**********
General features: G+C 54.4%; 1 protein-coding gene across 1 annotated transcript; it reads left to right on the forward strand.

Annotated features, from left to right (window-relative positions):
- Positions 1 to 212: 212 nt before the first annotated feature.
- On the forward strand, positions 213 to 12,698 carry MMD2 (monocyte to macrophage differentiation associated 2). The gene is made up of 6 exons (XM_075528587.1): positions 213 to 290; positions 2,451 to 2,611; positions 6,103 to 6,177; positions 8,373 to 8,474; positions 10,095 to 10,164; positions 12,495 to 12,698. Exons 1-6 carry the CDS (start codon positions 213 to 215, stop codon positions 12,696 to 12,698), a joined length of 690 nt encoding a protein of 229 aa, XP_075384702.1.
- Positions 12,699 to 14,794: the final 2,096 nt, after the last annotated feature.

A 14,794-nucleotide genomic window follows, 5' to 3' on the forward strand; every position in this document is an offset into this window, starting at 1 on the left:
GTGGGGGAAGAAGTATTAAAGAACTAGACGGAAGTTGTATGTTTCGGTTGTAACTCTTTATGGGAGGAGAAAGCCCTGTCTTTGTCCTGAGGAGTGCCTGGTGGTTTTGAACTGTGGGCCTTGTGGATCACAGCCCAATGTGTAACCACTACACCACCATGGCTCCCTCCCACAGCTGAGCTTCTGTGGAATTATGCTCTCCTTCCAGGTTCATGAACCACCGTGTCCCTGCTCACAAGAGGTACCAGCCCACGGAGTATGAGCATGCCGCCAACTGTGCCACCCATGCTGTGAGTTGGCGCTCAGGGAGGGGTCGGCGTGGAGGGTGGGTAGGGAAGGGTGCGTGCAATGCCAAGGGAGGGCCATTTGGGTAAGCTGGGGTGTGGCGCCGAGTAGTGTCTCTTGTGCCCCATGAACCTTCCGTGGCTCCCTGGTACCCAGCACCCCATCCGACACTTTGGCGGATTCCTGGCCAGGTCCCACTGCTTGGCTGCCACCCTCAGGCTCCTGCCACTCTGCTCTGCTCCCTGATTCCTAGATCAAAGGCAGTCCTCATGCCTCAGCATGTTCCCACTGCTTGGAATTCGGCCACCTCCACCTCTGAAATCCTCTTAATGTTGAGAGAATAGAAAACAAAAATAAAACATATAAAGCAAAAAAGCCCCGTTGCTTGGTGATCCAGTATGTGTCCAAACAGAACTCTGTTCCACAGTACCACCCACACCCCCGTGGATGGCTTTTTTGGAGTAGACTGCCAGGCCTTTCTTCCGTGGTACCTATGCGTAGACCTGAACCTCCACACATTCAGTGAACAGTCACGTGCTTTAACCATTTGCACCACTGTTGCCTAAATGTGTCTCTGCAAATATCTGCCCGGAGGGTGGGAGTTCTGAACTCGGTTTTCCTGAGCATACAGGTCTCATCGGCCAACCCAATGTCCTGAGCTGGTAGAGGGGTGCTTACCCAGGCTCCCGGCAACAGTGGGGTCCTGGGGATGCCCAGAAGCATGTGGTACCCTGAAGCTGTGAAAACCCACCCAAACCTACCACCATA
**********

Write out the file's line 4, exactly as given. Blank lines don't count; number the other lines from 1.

- On the forward strand, positions 213 to 12,698 carry MMD2 (monocyte to macrophage differentiation associated 2). The gene is made up of 6 exons (XM_075528587.1): positions 213 to 290; positions 2,451 to 2,611; positions 6,103 to 6,177; positions 8,373 to 8,474; positions 10,095 to 10,164; positions 12,495 to 12,698. Exons 1-6 carry the CDS (start codon positions 213 to 215, stop codon positions 12,696 to 12,698), a joined length of 690 nt encoding a protein of 229 aa, XP_075384702.1.